Skip to Main

June 15, 2023

Schweikert: ‘Armageddon’ Awaits if U.S. Continues to Borrow Debt at Unsustainable Pace

WASHINGTON, D.C. — Today, U.S. Representative David Schweikert (AZ-01) delivered a speech on the House Floor to discuss the differences in policies presented by House Republicans and Congressional Democrats when pressed up against the debt ceiling. Rep. Schweikert noted that Republicans exercised fiscal restraint in the Fiscal Responsibility Act, while Democrats extracted billions in additional spending in previous debt ceiling negotiations. Additionally, Rep. Schweikert warned that the U.S. cannot afford to continue borrowing money at unsustainable rates.

Excerpts from Rep. Schweikert’s floor speech can be found below:

Click here or on the image above to view Rep. Schweikert’s remarks.

On Bloomberg Intelligence’s model showing debt-to-GDP will hit 130% in 10 years:

[Beginning at 5:37 mark]
“And then I have folks running around who are saying, ‘Look at our pretend budget!’ We can balance in 10 years. Absurd. The borrowing this year. Have you seen the numbers? You realize now you don’t do budgeting this way. We have a fiscal year, but year-to-date, so if you do a 12-month cycle, we have now borrowed $2.1 trillion this year. And that does not have the backfill of all the extraordinary measures that just are getting done right now. As now, the debt ceiling has been raised. $2.1 trillion is more than all [spending on] defense and all discretionary. Meaning everything you think of as government, the FBI, the White House, the Supreme Court, the State Department, all of it. All of government is functionally living on borrowed money. We weren’t supposed to hit that for about 9 more years. And we’ve already hit it this year. Look, I hope this is wrong. I desperately, desperately hope these numbers are wrong. But this was Bloomberg Intelligence — two of their lead economists saying when you put in these factors of the cuts in spending, which we have to do, but you’ve got to deal with the reality that it does slow down the economy. The higher interest rate costs, the dramatic increase in the utilization of health care, particularly in Medicare and Medicaid, but mostly Medicare. 130% of debt-to-GDP. That’s 9 budget years from now.”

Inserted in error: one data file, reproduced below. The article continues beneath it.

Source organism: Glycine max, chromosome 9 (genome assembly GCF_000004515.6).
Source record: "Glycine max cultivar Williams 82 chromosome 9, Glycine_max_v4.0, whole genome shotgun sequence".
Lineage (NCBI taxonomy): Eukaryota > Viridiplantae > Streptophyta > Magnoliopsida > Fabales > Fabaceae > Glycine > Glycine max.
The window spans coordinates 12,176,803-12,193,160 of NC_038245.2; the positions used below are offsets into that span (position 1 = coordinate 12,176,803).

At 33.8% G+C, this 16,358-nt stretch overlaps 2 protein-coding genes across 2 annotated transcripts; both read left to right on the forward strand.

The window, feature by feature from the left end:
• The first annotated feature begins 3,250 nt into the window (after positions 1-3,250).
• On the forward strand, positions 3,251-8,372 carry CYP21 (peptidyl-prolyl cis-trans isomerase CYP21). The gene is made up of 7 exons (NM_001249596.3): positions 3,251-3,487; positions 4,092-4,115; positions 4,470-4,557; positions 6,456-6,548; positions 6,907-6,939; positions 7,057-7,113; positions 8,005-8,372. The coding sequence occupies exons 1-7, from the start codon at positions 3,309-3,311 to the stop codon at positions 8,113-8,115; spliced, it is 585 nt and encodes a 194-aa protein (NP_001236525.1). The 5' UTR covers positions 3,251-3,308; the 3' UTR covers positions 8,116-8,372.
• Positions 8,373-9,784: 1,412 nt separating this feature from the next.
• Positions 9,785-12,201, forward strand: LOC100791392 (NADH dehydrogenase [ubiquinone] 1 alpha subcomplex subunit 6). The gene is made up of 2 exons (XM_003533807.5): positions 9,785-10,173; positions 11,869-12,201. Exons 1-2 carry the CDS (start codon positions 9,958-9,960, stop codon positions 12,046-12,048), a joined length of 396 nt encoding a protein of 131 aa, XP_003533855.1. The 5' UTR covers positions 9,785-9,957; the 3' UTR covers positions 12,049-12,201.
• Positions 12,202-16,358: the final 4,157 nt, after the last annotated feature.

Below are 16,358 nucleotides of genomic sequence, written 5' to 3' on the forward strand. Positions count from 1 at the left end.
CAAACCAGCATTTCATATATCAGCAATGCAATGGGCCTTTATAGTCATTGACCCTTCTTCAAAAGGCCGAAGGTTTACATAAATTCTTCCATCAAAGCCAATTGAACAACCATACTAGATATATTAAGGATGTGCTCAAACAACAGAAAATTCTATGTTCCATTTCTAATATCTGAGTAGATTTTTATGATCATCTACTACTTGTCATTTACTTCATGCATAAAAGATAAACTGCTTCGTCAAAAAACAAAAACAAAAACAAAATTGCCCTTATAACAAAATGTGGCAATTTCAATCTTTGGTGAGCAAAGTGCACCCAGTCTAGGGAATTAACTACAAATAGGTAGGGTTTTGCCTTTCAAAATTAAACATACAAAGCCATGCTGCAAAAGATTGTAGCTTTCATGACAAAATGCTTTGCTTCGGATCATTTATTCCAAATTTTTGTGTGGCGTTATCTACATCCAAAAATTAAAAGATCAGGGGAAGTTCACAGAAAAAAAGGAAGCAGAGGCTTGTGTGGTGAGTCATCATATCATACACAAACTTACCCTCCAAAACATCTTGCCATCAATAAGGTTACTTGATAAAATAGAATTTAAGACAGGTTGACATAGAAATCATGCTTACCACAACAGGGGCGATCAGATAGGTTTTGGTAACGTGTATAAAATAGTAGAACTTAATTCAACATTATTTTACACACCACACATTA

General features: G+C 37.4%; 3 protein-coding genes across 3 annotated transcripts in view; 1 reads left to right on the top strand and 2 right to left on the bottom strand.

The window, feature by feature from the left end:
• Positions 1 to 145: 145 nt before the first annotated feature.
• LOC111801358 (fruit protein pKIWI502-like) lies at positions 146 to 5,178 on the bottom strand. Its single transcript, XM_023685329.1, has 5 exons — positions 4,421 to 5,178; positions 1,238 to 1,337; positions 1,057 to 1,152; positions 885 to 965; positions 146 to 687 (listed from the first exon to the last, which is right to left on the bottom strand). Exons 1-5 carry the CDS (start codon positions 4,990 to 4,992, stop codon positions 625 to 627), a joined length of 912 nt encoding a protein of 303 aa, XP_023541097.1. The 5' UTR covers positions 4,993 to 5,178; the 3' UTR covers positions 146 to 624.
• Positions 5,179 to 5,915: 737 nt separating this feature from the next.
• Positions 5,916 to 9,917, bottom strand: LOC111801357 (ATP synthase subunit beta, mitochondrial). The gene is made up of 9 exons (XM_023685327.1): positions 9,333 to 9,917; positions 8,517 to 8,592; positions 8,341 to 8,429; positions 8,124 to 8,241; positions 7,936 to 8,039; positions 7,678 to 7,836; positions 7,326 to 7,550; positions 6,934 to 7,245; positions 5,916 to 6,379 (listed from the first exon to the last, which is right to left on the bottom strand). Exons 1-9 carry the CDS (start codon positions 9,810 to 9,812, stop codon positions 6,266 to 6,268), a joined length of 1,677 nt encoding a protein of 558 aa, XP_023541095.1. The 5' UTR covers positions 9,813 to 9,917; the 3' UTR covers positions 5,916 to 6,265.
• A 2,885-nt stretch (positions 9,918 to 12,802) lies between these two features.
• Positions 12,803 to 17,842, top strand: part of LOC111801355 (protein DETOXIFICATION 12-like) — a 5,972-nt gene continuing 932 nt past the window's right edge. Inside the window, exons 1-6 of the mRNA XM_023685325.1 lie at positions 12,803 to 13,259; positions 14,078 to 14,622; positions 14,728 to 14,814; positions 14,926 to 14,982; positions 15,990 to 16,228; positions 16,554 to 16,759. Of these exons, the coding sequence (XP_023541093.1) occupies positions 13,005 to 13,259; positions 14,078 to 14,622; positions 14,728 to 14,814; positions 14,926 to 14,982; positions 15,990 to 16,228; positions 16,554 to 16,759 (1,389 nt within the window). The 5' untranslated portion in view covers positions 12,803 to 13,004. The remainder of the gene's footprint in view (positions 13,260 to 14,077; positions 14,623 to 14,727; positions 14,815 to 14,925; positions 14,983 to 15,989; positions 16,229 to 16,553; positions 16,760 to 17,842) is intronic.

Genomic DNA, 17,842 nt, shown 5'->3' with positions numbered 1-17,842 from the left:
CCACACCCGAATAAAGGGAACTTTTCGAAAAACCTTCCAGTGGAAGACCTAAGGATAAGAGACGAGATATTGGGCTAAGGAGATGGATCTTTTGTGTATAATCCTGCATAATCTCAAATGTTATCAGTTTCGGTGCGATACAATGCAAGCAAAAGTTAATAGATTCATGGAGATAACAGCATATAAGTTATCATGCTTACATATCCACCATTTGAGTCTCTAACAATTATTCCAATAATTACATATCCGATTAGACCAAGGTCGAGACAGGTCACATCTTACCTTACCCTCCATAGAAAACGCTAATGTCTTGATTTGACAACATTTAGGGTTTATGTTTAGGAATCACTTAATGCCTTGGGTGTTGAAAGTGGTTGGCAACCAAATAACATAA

On the Social Security Trust Fund running dry in 9 years:

[Beginning at 10:07 mark]
“How much discussion have any of us heard this week, last week, the week before that, behind these microphones about dramatically changing the cost of health care? Because when the President got behind that microphone during the State of the Union and said, ‘You’re not allowed to talk about Social Security!’, even though in 9 years the [Social Security] Trust Fund is gone and we double senior poverty. So if you’re on Social Security, understand, start planning for it, because we have made it radioactive here to even have an honest conversation about it. In 9 years, you take a 25% cut in your check. Therefore, we’re going to double senior poverty, and that’s the morality of the State of the Union we had. You’re not allowed to talk about it. We won’t cut. We won’t touch it by not working on it. Well, how about Medicare? The Medicare Trust Fund is also gone in this window, and the Medicare Trust Fund only pays for [about] 40% because it’s mostly the hospital portion. The rest comes right out of the general fund. So please understand when you read something like that, and CBO was over here originally before the debt ceiling agreement at 119% of GDP. They brought it down to 114%, and then the other analysts are saying, ‘Yeah, but you haven’t calculated the cost of higher interest. You haven’t calculated the fact that as you’re trying to start to slow down the growth of spending, you actually slow down the economy.’ And the health care costs are going off the charts.”